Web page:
A Chinese proverb warns that “he who takes medicine and neglects diet, wastes the skill of the physician.” That’s good advice for everyone but for persons with Arthritis, it’s even more important. So what are the foods good for Arthritis? A healthy, balanced diet, but how many people in our busy world even know what that means? Let’s look at specific foods good for Arthritis.
Antioxidants build up the immune system which is crucial for Rheumatoid Arthritis, which is an autoimmune disorder. The best source of antioxidants is fresh foods. A USDA study in the June 20015 Journal of Agricultural and Food Chemistry ranked the top 20 antioxidant foods by the typical serving size. Red beans led the list followed by wild blueberries, red kidney beans, pinto beans, blueberries, cranberries, blackberries, dried prunes, and raspberries. The last ten were strawberries, red delicious apples, Granny Smith apples, pecans, sweet cherries, black plums, Russet potatoes, black beans, plums and Gala apples.
The USDA study also identified nuts and spices that are rich in antioxidants such as cinnamon, oregano, cloves, pecans, walnuts, and hazelnuts. Since these items are often consumed in small amounts or as a seasoning, the benefit is less. Making an effort to add these nuts and spices to recipes is a great way to enhance foods in the arthritis diet. Some studies show benefits to drinking three to four cups of freshly brewed green tea daily because of its high antioxidant content. Antioxidants are powerful weapons in overcoming oxidative stress which compromises the immune system.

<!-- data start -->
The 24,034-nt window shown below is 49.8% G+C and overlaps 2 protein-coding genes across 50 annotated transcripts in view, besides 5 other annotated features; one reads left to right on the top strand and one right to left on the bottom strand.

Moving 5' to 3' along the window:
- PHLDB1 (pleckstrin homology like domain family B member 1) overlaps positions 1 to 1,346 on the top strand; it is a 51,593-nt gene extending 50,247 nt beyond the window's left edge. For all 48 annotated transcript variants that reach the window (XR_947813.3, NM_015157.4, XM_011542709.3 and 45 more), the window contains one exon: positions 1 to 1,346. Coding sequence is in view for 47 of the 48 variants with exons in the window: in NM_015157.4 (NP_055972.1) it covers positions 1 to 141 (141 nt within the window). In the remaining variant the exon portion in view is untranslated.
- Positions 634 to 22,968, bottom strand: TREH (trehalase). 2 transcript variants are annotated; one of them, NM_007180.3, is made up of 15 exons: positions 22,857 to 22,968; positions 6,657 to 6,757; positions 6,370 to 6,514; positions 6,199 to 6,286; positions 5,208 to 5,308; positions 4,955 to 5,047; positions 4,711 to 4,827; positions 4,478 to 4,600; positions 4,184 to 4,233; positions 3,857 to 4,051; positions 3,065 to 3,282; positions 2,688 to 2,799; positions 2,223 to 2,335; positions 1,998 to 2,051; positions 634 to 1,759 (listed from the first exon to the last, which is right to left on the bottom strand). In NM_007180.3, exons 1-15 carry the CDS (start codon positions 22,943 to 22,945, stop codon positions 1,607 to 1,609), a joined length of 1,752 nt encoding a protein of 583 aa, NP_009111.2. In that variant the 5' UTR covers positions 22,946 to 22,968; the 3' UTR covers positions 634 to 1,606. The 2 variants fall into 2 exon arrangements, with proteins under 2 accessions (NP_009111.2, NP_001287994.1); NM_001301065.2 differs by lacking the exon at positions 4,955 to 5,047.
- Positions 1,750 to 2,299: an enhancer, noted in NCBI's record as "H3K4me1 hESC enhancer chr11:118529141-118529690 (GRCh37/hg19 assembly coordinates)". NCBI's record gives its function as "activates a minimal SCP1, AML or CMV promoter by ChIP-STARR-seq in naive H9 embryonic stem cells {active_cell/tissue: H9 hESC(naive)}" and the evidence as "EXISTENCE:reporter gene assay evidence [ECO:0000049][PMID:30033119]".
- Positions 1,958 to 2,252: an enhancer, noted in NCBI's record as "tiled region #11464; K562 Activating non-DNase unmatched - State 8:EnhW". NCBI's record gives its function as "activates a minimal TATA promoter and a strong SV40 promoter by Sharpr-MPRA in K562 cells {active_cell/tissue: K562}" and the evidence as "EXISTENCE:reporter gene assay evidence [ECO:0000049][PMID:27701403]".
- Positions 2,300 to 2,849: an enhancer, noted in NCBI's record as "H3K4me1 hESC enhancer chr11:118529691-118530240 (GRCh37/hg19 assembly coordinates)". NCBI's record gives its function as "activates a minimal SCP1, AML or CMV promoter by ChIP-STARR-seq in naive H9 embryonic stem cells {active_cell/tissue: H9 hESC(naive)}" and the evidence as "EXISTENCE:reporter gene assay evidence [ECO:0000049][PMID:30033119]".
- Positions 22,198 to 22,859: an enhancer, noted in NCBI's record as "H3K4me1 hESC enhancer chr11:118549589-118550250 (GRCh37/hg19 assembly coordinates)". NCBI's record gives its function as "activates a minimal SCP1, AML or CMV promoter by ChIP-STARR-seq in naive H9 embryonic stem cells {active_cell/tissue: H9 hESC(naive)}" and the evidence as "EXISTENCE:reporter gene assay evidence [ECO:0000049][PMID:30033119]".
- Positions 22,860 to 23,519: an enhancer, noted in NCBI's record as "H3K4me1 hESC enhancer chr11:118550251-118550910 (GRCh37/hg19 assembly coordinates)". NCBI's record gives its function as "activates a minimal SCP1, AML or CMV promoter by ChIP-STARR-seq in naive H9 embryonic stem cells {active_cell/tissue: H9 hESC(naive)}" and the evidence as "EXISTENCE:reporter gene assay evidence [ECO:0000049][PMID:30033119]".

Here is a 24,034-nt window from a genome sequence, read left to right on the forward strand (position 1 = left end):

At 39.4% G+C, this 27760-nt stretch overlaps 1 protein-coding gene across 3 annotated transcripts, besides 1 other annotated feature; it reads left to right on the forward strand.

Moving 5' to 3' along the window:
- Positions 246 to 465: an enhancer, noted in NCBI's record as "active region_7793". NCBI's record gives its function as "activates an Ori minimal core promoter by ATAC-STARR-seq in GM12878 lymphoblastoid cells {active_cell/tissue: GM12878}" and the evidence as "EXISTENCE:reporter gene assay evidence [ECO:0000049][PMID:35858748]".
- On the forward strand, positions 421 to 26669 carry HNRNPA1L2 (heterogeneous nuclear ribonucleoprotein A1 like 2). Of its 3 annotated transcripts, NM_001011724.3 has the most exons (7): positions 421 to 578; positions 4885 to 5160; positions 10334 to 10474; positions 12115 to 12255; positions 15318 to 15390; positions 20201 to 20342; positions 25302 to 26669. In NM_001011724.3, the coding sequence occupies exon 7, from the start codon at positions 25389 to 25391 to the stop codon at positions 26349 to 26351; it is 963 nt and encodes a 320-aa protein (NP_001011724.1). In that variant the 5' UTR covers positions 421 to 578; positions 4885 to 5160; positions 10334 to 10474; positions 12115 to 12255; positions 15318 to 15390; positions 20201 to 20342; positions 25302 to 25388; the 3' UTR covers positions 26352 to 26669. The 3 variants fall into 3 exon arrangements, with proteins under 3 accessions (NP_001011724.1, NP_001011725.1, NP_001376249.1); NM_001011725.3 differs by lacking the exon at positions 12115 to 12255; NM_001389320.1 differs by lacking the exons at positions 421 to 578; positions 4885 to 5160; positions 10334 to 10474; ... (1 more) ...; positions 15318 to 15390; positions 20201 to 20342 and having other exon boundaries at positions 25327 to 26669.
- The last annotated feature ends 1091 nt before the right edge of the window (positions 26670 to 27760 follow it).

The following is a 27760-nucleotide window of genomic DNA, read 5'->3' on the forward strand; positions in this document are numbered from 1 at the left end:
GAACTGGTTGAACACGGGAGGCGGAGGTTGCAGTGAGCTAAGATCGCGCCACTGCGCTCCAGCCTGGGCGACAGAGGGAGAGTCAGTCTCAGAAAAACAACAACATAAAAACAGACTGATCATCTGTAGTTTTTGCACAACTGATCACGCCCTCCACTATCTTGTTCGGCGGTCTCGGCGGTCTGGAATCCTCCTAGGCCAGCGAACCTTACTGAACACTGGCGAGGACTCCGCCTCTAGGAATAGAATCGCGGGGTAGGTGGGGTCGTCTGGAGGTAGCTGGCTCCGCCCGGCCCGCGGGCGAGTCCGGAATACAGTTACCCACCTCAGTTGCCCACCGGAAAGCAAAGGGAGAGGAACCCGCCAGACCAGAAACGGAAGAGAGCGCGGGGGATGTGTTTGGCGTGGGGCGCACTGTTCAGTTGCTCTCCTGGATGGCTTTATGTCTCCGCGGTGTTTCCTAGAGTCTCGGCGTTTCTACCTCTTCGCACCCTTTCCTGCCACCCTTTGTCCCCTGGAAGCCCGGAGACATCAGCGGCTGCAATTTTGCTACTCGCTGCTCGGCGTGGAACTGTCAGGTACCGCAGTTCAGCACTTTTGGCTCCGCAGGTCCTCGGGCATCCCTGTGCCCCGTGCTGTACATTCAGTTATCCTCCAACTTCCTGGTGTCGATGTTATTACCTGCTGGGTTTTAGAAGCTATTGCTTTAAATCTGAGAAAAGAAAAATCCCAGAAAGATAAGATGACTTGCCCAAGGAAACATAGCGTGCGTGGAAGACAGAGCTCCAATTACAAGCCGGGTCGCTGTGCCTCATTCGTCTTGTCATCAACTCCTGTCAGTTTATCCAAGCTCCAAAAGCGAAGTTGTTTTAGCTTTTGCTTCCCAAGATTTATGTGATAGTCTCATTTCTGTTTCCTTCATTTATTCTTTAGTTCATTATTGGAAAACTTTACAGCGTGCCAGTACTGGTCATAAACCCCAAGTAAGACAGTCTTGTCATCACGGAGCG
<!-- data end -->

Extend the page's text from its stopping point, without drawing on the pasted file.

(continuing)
Looking at the high antioxidant food list suggests that the produce counter and the fresh fruit stand may be the ideal place to find foods good for Arthritis. Another option is a vegetarian diet. Some patients with Rheumatoid Arthritis experience improvement in symptoms on this diet. It’s not certain whether the improvement is because of the vegetarian diet or whether the elimination of excess red meats and fatty foods makes the difference. A balanced diet is so important for Rheumatoid Arthritis patients that if they choose the vegetarian diet they must follow it properly with protein replacements such as tofu.
To make foods good for arthritis, fat choices must change. Research shows that too many Omega-6 fatty acids increase inflammation while more Omega-3 fatty acids actually help reduce inflammation. That means eating more cold water fish like salmon, trout, and mackerel while eating less red meats and poultry. Salads are good but what’s put on the salad can be a trap. Throw away the bad fats such as corn oil, safflower or sunflower oils. Use the friendly fats found in canola oil, extra virgin olive oil, and flaxseed oil.
As far back as ancient Rome, Lucretius knew that “what is food to one man may be fierce poison to others.” Persons with Arthritis, particularly Rheumatoid Arthritis or Gout, need to replace foods known to aggravate painful symptoms with seasoned, tasty alternatives. With this approach, foods good for Arthritis are good for the entire family.
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